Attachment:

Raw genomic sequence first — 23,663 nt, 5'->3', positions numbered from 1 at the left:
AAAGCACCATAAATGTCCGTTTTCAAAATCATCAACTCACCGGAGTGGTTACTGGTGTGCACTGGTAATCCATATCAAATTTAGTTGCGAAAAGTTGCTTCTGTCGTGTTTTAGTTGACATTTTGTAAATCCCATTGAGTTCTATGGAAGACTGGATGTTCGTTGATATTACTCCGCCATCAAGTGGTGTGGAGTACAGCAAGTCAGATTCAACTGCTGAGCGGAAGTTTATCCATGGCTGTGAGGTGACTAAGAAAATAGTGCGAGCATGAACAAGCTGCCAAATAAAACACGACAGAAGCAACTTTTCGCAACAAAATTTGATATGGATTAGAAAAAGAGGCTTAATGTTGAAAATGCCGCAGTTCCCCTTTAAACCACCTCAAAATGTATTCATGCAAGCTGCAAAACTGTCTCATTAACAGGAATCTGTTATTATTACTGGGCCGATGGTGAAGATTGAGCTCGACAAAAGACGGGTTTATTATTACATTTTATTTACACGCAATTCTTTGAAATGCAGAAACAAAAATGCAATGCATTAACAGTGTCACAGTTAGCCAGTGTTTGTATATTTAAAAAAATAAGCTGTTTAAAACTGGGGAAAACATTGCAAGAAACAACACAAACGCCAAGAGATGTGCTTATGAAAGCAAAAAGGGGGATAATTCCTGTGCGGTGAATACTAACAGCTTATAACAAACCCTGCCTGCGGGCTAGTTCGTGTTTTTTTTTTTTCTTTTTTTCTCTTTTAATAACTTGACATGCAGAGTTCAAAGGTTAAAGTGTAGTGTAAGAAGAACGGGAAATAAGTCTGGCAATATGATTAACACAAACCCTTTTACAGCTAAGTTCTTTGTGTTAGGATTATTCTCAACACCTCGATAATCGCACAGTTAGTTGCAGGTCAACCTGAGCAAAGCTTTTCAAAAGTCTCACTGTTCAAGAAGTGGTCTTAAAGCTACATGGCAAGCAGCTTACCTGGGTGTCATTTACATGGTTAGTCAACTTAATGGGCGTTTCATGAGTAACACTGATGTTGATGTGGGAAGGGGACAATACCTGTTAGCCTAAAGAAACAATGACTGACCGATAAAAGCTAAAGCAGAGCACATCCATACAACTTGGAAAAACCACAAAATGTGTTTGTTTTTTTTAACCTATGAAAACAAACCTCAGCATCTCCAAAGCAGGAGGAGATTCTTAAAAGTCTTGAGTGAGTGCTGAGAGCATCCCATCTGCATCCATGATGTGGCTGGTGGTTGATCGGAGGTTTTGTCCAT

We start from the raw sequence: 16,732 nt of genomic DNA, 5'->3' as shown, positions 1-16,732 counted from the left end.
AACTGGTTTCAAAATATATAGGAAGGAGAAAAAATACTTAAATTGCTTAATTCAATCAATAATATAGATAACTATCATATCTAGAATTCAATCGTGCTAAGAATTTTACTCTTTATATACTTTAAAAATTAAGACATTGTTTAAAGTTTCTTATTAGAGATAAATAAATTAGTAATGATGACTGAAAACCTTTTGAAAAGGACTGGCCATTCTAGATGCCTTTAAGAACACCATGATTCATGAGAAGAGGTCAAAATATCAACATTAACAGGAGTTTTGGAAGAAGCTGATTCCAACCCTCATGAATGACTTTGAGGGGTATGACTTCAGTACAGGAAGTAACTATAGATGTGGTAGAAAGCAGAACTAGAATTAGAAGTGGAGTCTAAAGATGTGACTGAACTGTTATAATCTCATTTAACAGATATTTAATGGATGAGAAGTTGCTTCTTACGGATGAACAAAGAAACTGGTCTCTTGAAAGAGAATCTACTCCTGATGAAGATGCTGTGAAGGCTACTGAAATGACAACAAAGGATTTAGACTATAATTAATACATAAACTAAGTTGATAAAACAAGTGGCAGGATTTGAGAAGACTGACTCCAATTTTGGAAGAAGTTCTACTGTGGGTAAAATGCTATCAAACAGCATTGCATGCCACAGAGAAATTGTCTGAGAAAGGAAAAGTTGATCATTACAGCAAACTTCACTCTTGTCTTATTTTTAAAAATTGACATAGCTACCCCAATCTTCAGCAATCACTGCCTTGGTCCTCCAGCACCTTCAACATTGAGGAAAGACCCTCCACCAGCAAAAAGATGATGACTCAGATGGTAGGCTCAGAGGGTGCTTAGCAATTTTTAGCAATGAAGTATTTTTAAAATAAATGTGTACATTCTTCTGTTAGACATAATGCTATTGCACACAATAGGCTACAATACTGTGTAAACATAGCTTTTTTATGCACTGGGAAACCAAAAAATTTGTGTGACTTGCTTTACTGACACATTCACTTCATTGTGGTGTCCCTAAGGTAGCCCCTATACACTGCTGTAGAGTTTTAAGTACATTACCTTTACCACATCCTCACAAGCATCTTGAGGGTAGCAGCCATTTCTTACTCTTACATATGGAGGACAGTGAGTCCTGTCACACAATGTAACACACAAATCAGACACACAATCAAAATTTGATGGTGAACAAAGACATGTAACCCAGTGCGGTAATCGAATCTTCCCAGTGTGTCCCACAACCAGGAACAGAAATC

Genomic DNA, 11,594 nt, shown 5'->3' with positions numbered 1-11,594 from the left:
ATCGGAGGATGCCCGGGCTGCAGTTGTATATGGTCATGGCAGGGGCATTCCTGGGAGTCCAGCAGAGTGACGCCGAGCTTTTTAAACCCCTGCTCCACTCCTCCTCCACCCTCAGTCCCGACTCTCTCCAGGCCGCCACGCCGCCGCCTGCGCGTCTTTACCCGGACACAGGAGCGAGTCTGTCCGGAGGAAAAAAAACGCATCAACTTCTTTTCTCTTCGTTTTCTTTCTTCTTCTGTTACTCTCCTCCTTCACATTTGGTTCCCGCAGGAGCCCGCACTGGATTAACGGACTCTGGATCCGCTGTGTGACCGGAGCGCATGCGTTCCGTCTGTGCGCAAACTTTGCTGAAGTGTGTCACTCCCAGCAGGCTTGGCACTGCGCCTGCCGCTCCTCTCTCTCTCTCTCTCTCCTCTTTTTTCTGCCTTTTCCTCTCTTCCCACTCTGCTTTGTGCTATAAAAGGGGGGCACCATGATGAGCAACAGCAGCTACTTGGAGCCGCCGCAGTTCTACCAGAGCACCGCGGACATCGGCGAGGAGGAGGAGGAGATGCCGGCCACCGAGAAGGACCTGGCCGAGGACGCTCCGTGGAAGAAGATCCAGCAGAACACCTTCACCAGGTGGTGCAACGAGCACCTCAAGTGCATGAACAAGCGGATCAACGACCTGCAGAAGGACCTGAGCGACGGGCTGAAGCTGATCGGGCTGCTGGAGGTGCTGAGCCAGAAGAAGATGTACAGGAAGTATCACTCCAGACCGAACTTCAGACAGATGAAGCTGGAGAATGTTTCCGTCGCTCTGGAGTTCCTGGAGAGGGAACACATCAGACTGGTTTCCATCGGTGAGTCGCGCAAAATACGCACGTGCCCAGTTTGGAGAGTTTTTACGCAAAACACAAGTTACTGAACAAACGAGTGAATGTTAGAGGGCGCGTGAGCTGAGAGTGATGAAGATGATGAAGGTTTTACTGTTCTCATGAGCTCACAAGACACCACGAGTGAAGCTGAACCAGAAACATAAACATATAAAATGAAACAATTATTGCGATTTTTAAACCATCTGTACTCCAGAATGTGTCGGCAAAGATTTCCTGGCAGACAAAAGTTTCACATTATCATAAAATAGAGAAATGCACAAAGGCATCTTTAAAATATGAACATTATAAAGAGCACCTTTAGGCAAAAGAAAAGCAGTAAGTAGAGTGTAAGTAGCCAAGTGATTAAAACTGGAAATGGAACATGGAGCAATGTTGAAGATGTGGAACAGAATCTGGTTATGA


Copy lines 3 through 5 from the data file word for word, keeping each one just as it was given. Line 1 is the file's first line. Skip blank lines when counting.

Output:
We start from the raw sequence: 16,732 nt of genomic DNA, 5'->3' as shown, positions 1-16,732 counted from the left end.
AACTGGTTTCAAAATATATAGGAAGGAGAAAAAATACTTAAATTGCTTAATTCAATCAATAATATAGATAACTATCATATCTAGAATTCAATCGTGCTAAGAATTTTACTCTTTATATACTTTAAAAATTAAGACATTGTTTAAAGTTTCTTATTAGAGATAAATAAATTAGTAATGATGACTGAAAACCTTTTGAAAAGGACTGGCCATTCTAGATGCCTTTAAGAACACCATGATTCATGAGAAGAGGTCAAAATATCAACATTAACAGGAGTTTTGGAAGAAGCTGATTCCAACCCTCATGAATGACTTTGAGGGGTATGACTTCAGTACAGGAAGTAACTATAGATGTGGTAGAAAGCAGAACTAGAATTAGAAGTGGAGTCTAAAGATGTGACTGAACTGTTATAATCTCATTTAACAGATATTTAATGGATGAGAAGTTGCTTCTTACGGATGAACAAAGAAACTGGTCTCTTGAAAGAGAATCTACTCCTGATGAAGATGCTGTGAAGGCTACTGAAATGACAACAAAGGATTTAGACTATAATTAATACATAAACTAAGTTGATAAAACAAGTGGCAGGATTTGAGAAGACTGACTCCAATTTTGGAAGAAGTTCTACTGTGGGTAAAATGCTATCAAACAGCATTGCATGCCACAGAGAAATTGTCTGAGAAAGGAAAAGTTGATCATTACAGCAAACTTCACTCTTGTCTTATTTTTAAAAATTGACATAGCTACCCCAATCTTCAGCAATCACTGCCTTGGTCCTCCAGCACCTTCAACATTGAGGAAAGACCCTCCACCAGCAAAAAGATGATGACTCAGATGGTAGGCTCAGAGGGTGCTTAGCAATTTTTAGCAATGAAGTATTTTTAAAATAAATGTGTACATTCTTCTGTTAGACATAATGCTATTGCACACAATAGGCTACAATACTGTGTAAACATAGCTTTTTTATGCACTGGGAAACCAAAAAATTTGTGTGACTTGCTTTACTGACACATTCACTTCATTGTGGTGTCCCTAAGGTAGCCCCTATACACTGCTGTAGAGTTTTAAGTACATTACCTTTACCACATCCTCACAAGCATCTTGAGGGTAGCAGCCATTTCTTACTCTTACATATGGAGGACAGTGAGTCCTGTCACACAATGTAACACACAAATCAGACACACAATCAAAATTTGATGGTGAACAAAGACATGTAACCCAGTGCGGTAATCGAATCTTCCCAGTGTGTCCCACAACCAGGAACAGAAATC

Genomic DNA, 11,594 nt, shown 5'->3' with positions numbered 1-11,594 from the left: